Stryker Quietly Announces Rejuvenate Hip Implant Recall
July 5, 2012 - Stryker has announced a voluntary recall of the Stryker Rejuvenate Modular and ABG II modular-neck hip stems. The recall was made voluntarily, over concerns of potential risks associated with modular-neck stems. The Stryker website reports that the risks include the potential for "fretting and/or corrosion at or about the modular-neck junction, which may result in adverse local tissue reactions manifesting with pain and/or swelling."
Like previous metal-on-metal hip implants that were recalled, the alleged issue is an increased risk of metallosis, which occurs when metal hip components rub against one another, releasing particles of chromium and cobalt in the blood. Acording to Stryker, if you are experiencing pain or swelling at the joint site, you should speak with your hip surgeon.
Metal-on-Metal Hip Replacements
Heavy Metals in Blood
Currently, our artificial hip investigation is focused on identifying all patients with past hip replacements who have been diagnosed with elevated cobalt, chromium or titanium levels and/or heavy metal toxicity, a condition often called “metallosis”. Unfortunately, the metallosis disease process may go unnoticed for a long period of time – the patient may experience no symptoms until suffering tissue death and the hip prosthesis begins to fail. Fortunately, detecting metallosis is not difficult. A simple blood test administered by your health care provider can determine whether you have elevated metal ions in your blood stream.
Recent scientific literature strongly associates heavy metal toxicity to many hip systems on the market. Most cases of metallosis appear to come from early wear in hips systems involving both a ball and liner made of metal. These his systems are called Metal-on-Metal (“MOM”) systems. A recent study has revealed failure rates as high as 49% with some MOM hips. This same literature has also identified metallosis occurring in polyethylene or ceramic based hips due to metal debris from the metal junction between the ball and femoral stem called the trunion or tape neck junction. While the reasons for failure are often complex, one of the primary concerns for patients is that elevated metals may lead to tissue death and damage around the artificial hip ultimately causing its failure. Another growing concern is that metallosis may lead to systemic injuries such as: liver and/or kidney damage; eye sight and/or hearing loss; enlargement of the heart; and bladder cancer.
Acetabular systems have gone through significant design changes over the years. One of the main design modifications relates to the chosen materials used in manufacturing the ball and liner which make up the bearing surface interface. Materials used total hip replacement systems (and more recently, resurfacing systems) have historically included polyethylene and ceramics. However, research and development efforts turned to the prospect of coupling a metal ball and metal liner or mono-block principally directed at the goal of increasing device longevity due to known wear rates, measured at 5 and 10 years, relating to poly and ceramic components. However, manufactures are responsive for ensuring that patients are not placed at unreasonable increased health risks. Recently, the metal-on-metal design has come under heightened scrutiny by the scientific community, medical providers, the FDA and consumer attorneys. Fueling this increased scrutiny, a large number of adverse event reports have been received by the FDA from physicians, surgeons and patients relating complications to the metal-on-metal design. Data from European and Australian Registries (which track product performance and measure failure rates) have documented increased failures with the metal design including metallosis processes.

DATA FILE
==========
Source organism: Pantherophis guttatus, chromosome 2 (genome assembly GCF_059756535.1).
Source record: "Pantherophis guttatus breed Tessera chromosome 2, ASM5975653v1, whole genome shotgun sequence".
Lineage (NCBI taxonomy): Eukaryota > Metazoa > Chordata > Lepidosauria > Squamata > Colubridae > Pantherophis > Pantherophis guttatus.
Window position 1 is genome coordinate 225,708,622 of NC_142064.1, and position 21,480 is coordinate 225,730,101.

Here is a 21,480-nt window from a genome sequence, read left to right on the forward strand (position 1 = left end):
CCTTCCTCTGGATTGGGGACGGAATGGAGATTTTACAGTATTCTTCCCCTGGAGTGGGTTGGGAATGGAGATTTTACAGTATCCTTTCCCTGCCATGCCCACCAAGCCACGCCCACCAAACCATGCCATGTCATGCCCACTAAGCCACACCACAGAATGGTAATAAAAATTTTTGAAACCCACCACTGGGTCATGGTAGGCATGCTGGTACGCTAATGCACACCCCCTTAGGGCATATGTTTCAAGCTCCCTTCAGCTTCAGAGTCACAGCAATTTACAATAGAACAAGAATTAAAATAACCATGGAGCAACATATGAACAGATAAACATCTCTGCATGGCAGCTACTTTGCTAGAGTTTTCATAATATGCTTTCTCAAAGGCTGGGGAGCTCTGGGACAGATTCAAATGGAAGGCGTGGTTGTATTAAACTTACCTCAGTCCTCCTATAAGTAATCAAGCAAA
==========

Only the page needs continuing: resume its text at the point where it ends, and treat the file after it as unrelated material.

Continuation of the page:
The range of side effects, including:
- early failure
- premature revision surgery.
Unfortunately, unlike the failures which were seen with poly and ceramic component failures, metal on metal bearing wear releases metal ions causing serious and life threatening toxic response to the localized tissues in the hip. At the very least, metallosis starts to kill tissue proximate to the failing hip. This necrotizing of tissue can reach the outer reaches of the hip very quickly and cause damage to both the hip bone (within the acetabulum) and tendons and supporting structures.
In August of 2010, the DePuy ASR hip implant system was recalled after the Joint Registry within the United Kingdom revealed very high failure rates. Sales of the ASR in Europe preceded sales in the United States by 3 to 4 years. Accordingly, this high failure rate provides a dire and ominous forecast for patients in the United States. A systematic review of institutional reports detailing early failures in the ASR in Europe reveals that women are at increased risk for failure within the first several years due to the typically smaller sized hip device. Due to very tight clearance between the ball and mono block of the ASR (80 to 120 micrometers) and shallow clearance of the design, the ASR was destined to failure before its first sales. For men, due to the larger diameter of their components, the mean failure rate for metallosis takes place between years 4 and 7 post implant. Due to this latent period (latency), the product remained on the market in Europe (and the U.S.) longer than it should have.
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If you or someone you love has been diagnosed with metallosis, or heavy metals in the blood due to a metal-on-metal hip replacement, you could be entitled to monetary compensation. Call us toll free at 1 (888) 255-2956, or complete the form below.
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